UK: Creative & Cultural Skills is calling for a more coordinated approach to various current UK job/skills initiatives, writes David Davies. According to the UK sector skills council organisation, there is a need to align the recently-announced Future Jobs Fund – designed to create around 150,000 new jobs for young people, including 5,000-plus posts in the culture, music and creative industries – with the existing government targets for apprenticeships.
The organisation says that this “now looks possible” thanks to subsidy available to support wages through the Future Jobs Fund, and the continuing support for training expenses offered by the Learning and Skills Council.
Along with an ongoing initiative to open up new rehearsal facilities, the Future Jobs Fund is one of several recently-announced long-term projects intended to boost the UK live music sector, although since PSN-e’s last coverage of these developments (click here http://prosoundnewseurope.com/index.php?option=com_content&task=view&id=1233&Itemid=26) there has been a further wave of personnel changes at the top of the departments for culture and work & pensions: Andy Burnham has been succeeded by Ben Bradshaw as culture secretary, while James Purnell – who left the government in dramatic style mere hours before Labour’s disastrous performance in the European and local council elections – has been replaced by Yvette Cooper.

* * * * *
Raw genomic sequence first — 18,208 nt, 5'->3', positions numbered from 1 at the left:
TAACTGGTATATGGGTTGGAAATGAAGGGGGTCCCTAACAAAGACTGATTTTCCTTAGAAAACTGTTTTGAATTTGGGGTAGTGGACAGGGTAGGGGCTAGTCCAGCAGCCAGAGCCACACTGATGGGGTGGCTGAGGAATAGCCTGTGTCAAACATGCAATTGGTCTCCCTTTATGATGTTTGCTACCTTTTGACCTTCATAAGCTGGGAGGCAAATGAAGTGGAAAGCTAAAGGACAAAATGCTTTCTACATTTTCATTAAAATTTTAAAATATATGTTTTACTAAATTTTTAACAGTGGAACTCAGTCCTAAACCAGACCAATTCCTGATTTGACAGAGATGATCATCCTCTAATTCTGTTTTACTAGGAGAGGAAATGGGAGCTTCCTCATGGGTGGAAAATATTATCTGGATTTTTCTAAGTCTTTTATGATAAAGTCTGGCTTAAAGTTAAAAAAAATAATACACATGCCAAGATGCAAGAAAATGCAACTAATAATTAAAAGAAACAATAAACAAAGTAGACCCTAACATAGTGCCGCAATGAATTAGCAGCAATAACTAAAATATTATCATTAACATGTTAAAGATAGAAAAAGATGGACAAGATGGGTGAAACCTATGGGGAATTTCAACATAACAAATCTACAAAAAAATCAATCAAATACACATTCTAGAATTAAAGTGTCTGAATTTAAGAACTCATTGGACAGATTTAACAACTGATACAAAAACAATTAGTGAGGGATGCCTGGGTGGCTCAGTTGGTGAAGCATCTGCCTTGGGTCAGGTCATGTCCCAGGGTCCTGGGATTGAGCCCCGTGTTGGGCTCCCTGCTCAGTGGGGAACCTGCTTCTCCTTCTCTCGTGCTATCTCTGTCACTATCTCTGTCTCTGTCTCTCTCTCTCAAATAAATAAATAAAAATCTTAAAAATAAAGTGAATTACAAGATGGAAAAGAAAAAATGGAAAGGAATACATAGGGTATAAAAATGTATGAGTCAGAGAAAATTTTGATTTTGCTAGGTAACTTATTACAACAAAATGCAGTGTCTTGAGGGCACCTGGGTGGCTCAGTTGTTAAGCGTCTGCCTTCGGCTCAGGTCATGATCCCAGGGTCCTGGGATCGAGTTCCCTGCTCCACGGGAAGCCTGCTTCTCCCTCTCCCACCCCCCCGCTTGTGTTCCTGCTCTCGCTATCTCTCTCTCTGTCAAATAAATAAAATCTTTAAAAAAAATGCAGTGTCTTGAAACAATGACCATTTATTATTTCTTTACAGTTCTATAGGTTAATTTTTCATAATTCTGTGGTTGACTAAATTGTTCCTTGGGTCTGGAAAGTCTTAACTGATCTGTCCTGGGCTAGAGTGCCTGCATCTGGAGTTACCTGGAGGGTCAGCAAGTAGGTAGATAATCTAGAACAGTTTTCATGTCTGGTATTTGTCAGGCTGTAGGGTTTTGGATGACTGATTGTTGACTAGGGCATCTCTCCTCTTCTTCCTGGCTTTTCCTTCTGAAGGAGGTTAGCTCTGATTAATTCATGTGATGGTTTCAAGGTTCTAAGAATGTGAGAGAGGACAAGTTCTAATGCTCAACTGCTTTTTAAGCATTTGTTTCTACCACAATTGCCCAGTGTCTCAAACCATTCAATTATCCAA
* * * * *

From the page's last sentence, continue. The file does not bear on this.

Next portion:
Creative & Cultural Skills believes that it could help to develop a bid to bring a coordinated approach to both the Future Jobs Fund – which offers wage subsidies of up to _6,500 per job – and Group Training Associations for Creative Apprenticeships. In each case, it is inviting employers to express an interest by emailing firstname.lastname@example.org.
Tom Bewick (pictured), chief executive of Creative & Cultural Skills, said that a number of cultural employers he had spoken to recently regarded the present structure as “too complex”.
“I really don’t think industry would forgive us if what emerged from the current bidding exercise was a patch-work quilt of highly localised or even inadequate sector-based schemes,” he commented. “I would like to encourage the whole sector to get behind the campaign now being taken forward by Creative & Cultural Skills and the NSA, on behalf of all the industries that we represent.”